Planetary Fiction

What is Planetary Fiction?

Planetary Fiction is an anthology on or about the the planets, and the them associated with them. Thus:

Mercury: journeys and messengers

Venus: love and romance

Mars: conflict and war

Jupiter: power, authority and leadership

Saturn: time, age and endings

Such stories could be science fiction, fantasy, horror or weird fiction. Tales could feature science fiction as diamond hard as the unfiltered light of the stars in space, to flights of fancy. Star-ships that rigidly obey the limits of known physics, to fantastic gravity drives to chariots pulled though the starry ether by swans. It has room for the airless deserts of Mars and the crushing pressures of Venus; and for Warlords of Mars and Princesses of Venus.

If the story fits a planetary concept, and evokes awe and wonder, it could be a good fit for ″Planetary Fiction″…

The first in the series will be ″Mercury″; edited by David Hallquist

Why Mercury? Why tales of a small, barren rock circling the Sun, almost invisible in its glare?

The question might be: why not Mercury?

This oddball world races about in a highly eccentric ellipse, instead of the more proper, nearly circular orbits of other planets. It is tidally locked in a 3:2 resonance with the Sun, with one Mercury day for every two Mercury years. This cratered little world is far more dense than it would seem, and is believed to have a larger iron core than in proportion to other worlds. Then there is the odd phenomenon of a powerful magnetic field on a world that is barely rotating at all. Truly, a strange little world.

Mythic Mercury, or Hermes was the swift messenger of the gods, and famous for his brilliance and trickery. The wand of Hermes, the Caduceus, is still the symbol for medical learning around the world. Speed, brilliance and knowledge are all associated with the messenger.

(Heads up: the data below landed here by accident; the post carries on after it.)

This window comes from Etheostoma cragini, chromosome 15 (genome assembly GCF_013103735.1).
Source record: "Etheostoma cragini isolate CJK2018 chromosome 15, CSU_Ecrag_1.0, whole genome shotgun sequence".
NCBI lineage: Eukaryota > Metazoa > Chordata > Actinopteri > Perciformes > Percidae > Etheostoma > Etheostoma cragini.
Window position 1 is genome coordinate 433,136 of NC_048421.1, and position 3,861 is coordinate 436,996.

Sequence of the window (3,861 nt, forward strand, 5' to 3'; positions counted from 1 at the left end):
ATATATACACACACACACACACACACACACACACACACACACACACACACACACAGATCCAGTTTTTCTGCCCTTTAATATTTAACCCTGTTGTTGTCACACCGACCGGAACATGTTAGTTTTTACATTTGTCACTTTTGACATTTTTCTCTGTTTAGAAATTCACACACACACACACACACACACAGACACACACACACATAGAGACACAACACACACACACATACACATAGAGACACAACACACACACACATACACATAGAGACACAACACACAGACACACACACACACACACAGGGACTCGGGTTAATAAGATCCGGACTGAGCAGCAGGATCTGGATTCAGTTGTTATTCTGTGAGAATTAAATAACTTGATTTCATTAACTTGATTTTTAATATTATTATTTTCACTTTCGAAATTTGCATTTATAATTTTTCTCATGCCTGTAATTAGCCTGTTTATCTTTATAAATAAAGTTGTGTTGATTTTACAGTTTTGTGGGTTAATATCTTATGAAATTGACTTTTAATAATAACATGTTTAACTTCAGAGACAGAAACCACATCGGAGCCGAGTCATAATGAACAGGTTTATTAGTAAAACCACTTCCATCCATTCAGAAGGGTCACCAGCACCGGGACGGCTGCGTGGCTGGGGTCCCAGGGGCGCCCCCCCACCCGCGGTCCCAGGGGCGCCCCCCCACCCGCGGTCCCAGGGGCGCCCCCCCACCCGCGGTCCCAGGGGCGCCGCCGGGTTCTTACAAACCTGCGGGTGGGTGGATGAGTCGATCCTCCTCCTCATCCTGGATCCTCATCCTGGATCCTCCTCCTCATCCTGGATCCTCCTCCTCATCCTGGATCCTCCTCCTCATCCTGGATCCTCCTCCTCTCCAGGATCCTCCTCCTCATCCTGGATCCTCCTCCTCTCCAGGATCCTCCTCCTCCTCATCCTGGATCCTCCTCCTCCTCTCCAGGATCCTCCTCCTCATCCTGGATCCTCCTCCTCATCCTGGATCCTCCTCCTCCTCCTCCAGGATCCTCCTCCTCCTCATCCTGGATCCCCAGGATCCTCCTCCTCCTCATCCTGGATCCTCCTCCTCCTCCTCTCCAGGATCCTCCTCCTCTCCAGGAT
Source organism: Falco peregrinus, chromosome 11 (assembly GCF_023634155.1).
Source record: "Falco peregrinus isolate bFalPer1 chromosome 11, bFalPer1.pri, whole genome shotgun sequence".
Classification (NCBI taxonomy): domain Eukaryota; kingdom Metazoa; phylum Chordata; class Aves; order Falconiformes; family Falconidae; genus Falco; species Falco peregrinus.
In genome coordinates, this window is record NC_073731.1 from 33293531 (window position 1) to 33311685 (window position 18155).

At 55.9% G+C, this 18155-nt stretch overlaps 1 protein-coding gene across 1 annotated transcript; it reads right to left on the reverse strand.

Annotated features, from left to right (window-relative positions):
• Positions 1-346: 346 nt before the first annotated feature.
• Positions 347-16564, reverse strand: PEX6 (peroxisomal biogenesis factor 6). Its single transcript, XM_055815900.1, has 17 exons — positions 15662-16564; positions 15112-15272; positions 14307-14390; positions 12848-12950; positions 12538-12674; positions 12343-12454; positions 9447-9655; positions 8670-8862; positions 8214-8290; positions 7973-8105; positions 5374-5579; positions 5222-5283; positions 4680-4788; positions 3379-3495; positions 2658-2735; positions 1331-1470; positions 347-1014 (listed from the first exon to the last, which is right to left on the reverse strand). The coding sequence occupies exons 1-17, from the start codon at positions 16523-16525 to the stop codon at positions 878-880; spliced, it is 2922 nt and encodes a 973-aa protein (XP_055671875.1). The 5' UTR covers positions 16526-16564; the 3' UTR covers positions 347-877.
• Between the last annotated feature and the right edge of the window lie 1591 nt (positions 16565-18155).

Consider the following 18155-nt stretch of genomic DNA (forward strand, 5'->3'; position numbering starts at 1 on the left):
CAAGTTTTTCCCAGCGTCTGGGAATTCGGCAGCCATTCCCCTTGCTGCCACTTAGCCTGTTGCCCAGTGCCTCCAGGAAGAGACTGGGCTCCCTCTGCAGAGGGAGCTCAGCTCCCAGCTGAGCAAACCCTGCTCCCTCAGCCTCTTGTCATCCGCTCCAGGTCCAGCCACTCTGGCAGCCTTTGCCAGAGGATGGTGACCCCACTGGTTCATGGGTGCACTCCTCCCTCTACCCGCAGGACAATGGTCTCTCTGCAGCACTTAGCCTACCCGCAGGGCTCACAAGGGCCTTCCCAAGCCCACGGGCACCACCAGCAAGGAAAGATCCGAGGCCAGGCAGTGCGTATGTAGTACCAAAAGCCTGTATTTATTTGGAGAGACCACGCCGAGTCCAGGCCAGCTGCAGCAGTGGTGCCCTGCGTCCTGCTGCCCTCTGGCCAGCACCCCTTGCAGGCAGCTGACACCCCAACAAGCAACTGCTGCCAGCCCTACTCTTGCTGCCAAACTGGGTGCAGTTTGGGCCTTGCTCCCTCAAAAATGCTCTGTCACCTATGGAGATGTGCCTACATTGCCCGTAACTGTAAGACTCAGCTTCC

Mercury the metal, is known as ″quicksilver″ and has been associated with transmutation and arcane processes since the time of the earliest alchemists. Chinese Emperors believes that an amalgam of mercury would bestow immortality. Useful in early photography, industry and scientific studies, the deadly poisonous nature of the metal quickly limited the usefulness of quicksilver.

For all of that, Mercury has been a bit overlooked in Science Fiction. There are notable great stories though the tiny world is often overlooked for the glories of Mars, the majesty of Jupiter or the splendor of Saturn.

These then, are the tales of Mercury: messages about the Messenger.

Superversive SF is now soliciting submissions for ″Planetary Fiction: Mercury″. Submissions should be sent to: [email protected]. Please place the name of the planet and the story title in the subject line. Try to avoid excessive formatting, and do include a author’s contact information and word count, as well as which planet it is connected to at the first paragraph. If you agree to have us publish your story, Superversive SF may elect to publish though Superversive Fiction or other publishers and formats, as deemed appropriate by Superversive SF.

″Venus″ is next in the series, edited by Jagi L. Wright and A.M. Freeman, and is now receiving submissions.